UK tax legislation relating to capital gains tax (CGT) and inheritance tax (IHT) is designed to  favour of marriage or Civil Partnership. The recent Budget has done nothing to change this.

Be aware that the phrase ‘common law wife or husband’ is misleading, if one partner dies without a will, the other will have no rights to the estate.

If you are committed to a long term life partnership with another individual, and you are not married or in Civil Partnership, the opportunities to mitigate CGT and or IHT are limited. This article discusses these limited options.

  • Assets owned when relationship started. Generally speaking it has been difficult to transfer assets between partners that were owned prior to the commencement of their relationship. For IHT purposes the transfer would be treated as a Potentially Exempt Transfer (PET) – any potential liability would only disappear after a seven year period. The IHT risk could be insured against by taking out a seven year life policy, but of course you would have to pay the premiums!

If assets are transferred between partners, and the asset in question is subject to CGT on disposal, any such transfer will create a CGT liability. The only exception is if the market value of the assets at the date of the gift or transfer is the same as, or lower than the original cost. With most share portfolios now in a loss position this may open up opportunities to equalise estates by gifting across securities. This may also crystallise CGT losses for the donor which he or she could put to good use.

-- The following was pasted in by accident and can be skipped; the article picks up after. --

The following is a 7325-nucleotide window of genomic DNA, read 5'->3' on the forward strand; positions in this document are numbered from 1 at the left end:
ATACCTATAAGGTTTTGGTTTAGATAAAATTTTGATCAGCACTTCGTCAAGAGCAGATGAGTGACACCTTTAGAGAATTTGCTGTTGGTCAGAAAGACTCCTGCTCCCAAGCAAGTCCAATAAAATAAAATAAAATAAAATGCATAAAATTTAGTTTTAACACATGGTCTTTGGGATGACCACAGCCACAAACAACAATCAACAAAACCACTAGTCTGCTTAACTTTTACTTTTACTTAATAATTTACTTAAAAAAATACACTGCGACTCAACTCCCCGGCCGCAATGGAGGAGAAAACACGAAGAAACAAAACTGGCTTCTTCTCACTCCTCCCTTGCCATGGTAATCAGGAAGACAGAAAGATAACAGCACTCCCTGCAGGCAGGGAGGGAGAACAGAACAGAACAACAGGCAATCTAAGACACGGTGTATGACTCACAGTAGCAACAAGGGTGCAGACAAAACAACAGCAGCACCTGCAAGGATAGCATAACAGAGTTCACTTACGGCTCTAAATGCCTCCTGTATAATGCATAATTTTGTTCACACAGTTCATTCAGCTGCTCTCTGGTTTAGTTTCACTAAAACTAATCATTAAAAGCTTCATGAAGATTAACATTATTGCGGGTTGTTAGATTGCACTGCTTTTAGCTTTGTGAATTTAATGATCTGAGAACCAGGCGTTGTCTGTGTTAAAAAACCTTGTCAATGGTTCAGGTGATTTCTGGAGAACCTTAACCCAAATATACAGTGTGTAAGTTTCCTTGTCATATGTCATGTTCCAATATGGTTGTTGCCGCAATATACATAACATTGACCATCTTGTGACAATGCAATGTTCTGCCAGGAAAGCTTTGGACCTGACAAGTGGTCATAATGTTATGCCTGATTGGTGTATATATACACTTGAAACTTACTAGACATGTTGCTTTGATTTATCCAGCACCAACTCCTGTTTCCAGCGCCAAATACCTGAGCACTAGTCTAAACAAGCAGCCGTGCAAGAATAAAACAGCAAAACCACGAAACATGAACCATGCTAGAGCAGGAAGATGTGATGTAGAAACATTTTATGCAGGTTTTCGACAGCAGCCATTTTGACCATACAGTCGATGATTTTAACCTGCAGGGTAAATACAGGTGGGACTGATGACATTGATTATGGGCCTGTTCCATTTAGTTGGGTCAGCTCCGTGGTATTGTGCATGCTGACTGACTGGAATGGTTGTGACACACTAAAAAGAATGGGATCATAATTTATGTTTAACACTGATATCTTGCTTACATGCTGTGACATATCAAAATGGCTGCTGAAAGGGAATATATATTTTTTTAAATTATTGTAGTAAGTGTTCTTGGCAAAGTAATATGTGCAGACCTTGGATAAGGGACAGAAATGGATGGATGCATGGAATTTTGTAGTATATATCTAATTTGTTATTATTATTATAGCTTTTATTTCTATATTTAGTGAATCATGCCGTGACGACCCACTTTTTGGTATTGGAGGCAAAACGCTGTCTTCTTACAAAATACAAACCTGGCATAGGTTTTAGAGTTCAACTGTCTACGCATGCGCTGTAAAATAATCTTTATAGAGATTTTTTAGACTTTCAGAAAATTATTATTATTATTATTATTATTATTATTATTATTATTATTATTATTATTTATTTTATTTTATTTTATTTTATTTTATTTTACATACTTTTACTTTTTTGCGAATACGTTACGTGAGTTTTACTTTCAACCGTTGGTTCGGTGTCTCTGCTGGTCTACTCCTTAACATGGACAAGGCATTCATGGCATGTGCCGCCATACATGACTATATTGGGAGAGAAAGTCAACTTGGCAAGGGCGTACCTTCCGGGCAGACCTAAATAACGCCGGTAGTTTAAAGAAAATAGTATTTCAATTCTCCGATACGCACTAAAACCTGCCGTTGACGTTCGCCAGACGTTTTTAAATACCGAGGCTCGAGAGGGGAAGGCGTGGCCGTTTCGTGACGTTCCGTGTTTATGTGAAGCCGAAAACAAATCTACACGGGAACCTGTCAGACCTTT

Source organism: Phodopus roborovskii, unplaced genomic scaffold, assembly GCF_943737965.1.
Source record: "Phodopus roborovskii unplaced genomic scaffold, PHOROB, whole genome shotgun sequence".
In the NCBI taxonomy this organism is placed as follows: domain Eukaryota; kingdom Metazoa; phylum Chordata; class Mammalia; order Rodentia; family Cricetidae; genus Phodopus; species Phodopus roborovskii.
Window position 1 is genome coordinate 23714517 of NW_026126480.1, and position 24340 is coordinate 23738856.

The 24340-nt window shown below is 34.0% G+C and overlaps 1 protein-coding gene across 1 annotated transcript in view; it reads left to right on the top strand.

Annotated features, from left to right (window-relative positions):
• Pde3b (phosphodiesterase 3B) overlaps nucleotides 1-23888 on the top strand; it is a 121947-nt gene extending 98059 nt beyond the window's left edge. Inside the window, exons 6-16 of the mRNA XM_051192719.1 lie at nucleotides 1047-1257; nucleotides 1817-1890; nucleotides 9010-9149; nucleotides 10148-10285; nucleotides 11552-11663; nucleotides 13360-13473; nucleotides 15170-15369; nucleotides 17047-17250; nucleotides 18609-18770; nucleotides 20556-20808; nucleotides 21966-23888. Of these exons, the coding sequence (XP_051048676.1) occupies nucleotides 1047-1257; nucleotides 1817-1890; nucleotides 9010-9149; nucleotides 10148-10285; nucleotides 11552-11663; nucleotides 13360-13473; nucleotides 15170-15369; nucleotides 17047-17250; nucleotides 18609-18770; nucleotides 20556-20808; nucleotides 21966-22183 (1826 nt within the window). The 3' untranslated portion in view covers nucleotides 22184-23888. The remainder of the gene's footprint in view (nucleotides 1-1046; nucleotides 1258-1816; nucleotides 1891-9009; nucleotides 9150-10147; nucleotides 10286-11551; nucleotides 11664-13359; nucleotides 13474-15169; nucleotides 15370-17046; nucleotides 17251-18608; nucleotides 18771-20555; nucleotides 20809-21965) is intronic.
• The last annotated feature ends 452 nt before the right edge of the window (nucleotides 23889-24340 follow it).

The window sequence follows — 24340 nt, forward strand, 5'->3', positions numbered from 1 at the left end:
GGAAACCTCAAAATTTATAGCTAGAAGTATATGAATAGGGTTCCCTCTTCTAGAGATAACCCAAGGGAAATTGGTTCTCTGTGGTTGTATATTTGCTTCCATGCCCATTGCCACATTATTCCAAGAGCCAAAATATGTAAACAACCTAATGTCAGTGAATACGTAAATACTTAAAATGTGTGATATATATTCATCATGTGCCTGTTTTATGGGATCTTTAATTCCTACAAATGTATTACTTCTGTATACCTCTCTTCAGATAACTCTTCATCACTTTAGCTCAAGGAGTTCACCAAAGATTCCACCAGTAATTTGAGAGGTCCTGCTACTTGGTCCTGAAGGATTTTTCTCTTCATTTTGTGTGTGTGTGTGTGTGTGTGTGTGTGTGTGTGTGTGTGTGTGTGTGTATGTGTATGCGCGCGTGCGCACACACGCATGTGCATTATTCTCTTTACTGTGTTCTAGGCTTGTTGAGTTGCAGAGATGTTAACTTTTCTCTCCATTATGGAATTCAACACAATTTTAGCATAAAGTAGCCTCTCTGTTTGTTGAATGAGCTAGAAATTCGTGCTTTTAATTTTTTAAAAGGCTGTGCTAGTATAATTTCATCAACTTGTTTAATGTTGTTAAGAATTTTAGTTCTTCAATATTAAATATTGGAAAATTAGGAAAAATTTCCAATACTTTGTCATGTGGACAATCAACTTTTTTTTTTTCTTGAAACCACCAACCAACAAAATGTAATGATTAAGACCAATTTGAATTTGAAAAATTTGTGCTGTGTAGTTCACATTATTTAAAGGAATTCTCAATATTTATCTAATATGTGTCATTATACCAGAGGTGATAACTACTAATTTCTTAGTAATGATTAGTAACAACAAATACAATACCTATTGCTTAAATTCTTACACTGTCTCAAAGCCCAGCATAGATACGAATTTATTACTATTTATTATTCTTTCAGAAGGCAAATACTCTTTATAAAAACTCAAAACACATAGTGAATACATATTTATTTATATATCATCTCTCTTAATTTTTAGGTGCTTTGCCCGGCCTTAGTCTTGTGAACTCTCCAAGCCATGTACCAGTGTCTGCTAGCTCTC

Depending on the type of asset, transfers may trigger Stamp Duty Land Tax charges.

And finally, gains on gifts of certain business assets can be rolled over.

  • Assets purchased after the relationship started.  Assets purchased together after the relationship has commenced opens up the possibility of equalising estates by owning such assets jointly.

If there are concerns about unequal financial contributions made by partners to purchase the asset, these can be reflected in the percentage share.

In certain circumstances it may also be effective to use a trust to accommodate certain aspects of the transaction.

  • Insurance. If IHT planning is ignored a partner surviving a first death may be obliged to sell assets, if the couple’s assets were significantly above their nil rate bands. (Currently £325,000)

This may involve the survivor selling the family home, or taking out a mortgage, to pay IHT.

This risk can be covered by a first death life policy written in trust for the benefit of the survivor.


Most unmarried couples are disadvantaged in the UK tax system. Ultimately the only way to redress this is for our Government to legislate and remove this bias, or for affected couples to actually get married or enter into a Civil Partnership. Obviously there are many important non-tax reasons why this may be an inappropriate course of action to take.